• Maddie S.
  7. Aug 2017
    1. wholly destitute of all education but what he received in common with other domesticated animals, enjoying no advantages that could lead him to suppose himself superior to the beasts, his fellow servants.

      This is an accurate description of chattel slavery. Slaves were dehumanized to justify treating them inhumanely. They could be bought, sold, traded, and inherited just as livestock.

  8. Jun 2017
    1. If the purchasing a Negroe for a slave be an infringement of devine and human laws, in God's name, why is such a trade permitted?

      If the purchasing of a slave is against divine and human laws, why are we allowing such thing?

  9. Apr 2017
    1. Great Slave Lake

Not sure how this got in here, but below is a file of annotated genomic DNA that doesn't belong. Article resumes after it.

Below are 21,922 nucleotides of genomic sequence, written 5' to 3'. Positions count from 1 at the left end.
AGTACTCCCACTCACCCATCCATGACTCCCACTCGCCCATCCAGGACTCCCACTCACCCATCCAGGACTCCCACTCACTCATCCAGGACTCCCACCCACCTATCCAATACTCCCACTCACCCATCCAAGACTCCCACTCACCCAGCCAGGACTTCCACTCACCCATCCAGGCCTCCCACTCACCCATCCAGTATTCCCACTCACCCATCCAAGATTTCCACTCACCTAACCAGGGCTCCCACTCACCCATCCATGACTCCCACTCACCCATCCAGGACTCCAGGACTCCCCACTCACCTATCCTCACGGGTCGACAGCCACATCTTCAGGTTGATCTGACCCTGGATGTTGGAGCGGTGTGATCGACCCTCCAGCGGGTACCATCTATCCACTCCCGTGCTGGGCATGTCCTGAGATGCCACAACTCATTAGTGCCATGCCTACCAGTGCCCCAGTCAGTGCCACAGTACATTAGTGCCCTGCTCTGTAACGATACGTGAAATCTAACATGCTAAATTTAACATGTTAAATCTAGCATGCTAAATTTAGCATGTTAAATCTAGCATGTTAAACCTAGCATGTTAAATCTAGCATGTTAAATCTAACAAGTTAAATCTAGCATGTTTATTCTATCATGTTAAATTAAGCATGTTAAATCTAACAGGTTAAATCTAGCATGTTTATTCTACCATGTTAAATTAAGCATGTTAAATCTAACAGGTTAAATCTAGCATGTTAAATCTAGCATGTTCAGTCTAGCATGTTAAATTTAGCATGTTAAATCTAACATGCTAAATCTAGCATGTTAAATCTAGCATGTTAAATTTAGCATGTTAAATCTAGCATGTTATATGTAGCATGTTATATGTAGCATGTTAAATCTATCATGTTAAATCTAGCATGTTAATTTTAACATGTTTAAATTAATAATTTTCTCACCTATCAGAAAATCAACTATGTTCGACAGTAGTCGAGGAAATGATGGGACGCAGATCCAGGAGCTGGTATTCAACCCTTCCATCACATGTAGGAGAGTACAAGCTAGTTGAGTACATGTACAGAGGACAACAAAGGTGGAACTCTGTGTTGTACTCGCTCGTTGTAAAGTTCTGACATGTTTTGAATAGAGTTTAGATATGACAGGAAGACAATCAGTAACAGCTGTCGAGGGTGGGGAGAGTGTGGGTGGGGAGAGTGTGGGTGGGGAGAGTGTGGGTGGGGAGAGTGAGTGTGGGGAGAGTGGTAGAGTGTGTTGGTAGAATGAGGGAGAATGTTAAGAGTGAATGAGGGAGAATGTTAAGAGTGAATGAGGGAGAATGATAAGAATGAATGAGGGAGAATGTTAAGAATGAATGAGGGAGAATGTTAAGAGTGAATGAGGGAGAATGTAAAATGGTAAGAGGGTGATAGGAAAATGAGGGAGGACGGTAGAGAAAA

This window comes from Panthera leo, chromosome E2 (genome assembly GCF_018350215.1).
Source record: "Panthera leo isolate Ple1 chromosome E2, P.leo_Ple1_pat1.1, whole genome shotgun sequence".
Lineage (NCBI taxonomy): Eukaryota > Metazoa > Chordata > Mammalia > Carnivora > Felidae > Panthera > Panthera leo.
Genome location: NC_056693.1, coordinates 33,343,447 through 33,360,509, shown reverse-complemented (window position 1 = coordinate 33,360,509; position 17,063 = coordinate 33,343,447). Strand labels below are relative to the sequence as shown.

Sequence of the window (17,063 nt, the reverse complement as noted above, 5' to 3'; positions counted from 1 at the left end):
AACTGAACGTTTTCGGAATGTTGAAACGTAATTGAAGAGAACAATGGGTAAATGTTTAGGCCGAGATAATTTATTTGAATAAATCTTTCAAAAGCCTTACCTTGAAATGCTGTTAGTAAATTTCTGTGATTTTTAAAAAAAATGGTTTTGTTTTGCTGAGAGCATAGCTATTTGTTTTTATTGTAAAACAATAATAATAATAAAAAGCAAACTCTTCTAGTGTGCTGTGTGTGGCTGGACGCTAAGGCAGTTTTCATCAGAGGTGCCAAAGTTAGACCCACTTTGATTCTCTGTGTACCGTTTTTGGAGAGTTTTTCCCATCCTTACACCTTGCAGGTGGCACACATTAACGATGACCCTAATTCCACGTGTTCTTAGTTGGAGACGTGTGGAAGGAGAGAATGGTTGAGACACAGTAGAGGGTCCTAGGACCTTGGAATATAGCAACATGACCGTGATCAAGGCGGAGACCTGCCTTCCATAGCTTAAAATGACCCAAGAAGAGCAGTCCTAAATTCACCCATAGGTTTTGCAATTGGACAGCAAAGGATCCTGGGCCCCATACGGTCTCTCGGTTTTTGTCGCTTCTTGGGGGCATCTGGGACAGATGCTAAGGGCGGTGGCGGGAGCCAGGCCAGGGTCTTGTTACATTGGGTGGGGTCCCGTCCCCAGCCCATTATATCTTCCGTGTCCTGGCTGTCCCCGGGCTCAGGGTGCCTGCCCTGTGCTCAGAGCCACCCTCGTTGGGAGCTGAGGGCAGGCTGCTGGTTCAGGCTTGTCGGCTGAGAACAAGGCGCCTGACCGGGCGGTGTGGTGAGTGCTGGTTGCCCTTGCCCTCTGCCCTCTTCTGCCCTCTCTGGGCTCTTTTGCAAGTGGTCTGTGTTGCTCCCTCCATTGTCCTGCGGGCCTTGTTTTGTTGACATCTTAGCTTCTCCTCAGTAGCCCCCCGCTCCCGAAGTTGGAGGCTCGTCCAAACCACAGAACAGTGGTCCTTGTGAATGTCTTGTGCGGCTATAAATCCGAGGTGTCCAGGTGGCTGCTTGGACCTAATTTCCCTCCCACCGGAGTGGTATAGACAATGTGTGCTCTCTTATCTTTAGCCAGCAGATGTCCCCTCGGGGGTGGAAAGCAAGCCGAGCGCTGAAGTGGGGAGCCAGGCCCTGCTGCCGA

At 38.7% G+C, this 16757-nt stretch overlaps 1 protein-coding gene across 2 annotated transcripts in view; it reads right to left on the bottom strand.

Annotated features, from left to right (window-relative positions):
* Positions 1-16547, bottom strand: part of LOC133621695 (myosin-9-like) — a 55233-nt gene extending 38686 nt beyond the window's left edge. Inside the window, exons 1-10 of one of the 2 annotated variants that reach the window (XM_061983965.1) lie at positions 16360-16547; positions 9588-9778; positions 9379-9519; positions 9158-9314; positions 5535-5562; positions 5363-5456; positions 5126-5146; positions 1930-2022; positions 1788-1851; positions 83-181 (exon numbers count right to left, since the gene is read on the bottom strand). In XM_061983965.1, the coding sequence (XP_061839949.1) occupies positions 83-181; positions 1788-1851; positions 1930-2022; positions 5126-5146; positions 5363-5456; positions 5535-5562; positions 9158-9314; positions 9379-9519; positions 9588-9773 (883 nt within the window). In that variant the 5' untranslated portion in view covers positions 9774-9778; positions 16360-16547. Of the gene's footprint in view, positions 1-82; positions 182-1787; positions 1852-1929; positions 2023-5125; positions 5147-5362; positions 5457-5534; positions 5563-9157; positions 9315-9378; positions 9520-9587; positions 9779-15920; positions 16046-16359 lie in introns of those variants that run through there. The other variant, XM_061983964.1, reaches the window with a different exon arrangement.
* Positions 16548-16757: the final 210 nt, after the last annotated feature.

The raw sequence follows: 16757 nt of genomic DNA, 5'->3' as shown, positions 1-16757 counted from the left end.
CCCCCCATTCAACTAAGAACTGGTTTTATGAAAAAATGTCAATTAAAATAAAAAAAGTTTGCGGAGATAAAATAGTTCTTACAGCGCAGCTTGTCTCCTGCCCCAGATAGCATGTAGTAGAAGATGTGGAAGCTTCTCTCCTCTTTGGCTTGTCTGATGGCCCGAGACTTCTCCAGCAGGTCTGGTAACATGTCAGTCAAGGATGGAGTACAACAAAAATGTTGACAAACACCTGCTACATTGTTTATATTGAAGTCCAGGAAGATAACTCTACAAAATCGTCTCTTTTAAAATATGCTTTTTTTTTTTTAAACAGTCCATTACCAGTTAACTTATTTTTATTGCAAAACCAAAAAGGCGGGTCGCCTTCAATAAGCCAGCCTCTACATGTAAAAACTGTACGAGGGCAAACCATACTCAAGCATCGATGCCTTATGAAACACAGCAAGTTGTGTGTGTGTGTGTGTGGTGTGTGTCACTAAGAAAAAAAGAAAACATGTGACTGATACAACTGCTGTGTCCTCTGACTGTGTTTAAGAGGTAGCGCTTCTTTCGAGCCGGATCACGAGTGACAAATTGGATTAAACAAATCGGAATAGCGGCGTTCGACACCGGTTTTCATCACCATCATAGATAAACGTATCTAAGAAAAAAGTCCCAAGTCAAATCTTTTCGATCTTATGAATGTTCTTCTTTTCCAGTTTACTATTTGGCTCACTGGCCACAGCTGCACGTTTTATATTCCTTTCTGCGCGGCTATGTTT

The Great Slave Lake was found in 1771 by Samuel Hearne (Ernst). Many others passed through during the Klondike Gold Rush in 1896-1899, but the region surrounding the Great Slave Lake remained greatly unoccupied. In 1930, a radioactive uranium mineral called pitchblende, or uraninite, was discovered on the shore of the Great Slave Lake and incentivized colonizers. 1934, gold was discovered on Yellowknife Bay, which led to a Yellowknife community settlement. Today, additional communities in this region include Hay River, Fort Resolution, Fort Providence, and Behchoko. The Great Slave Lake is the fifth largest lake is North America and is part of the Mackenzie River System. The Lake gets its name from a tribe of Native Americans called Slavery First Nations (National Geographic). This tribe fished for sustenance and did not explore farther than their immediate surroundings. Their neighbors, the Cree, thought the tribe was weak and often called them awonak, which means slaves. Explorer Peter Pond named the lake the Slave Lake in 1785 and then the Great Slave Lake in 1790. The Lake is known for its variety of types of fish, including trout, pike, and Arctic grayling. The Great Slave Lake is covered in snow and ice 8 months out of the year. The Great Slave Lake region is also the home to the largest intact forest in the world, the Boreal Forest, which contains evergreens, bogs, shallow lakes, and ponds (Pala). This Great Slave Lake cove is the habitat for caribou, waterfowl, beavers, and many fish species.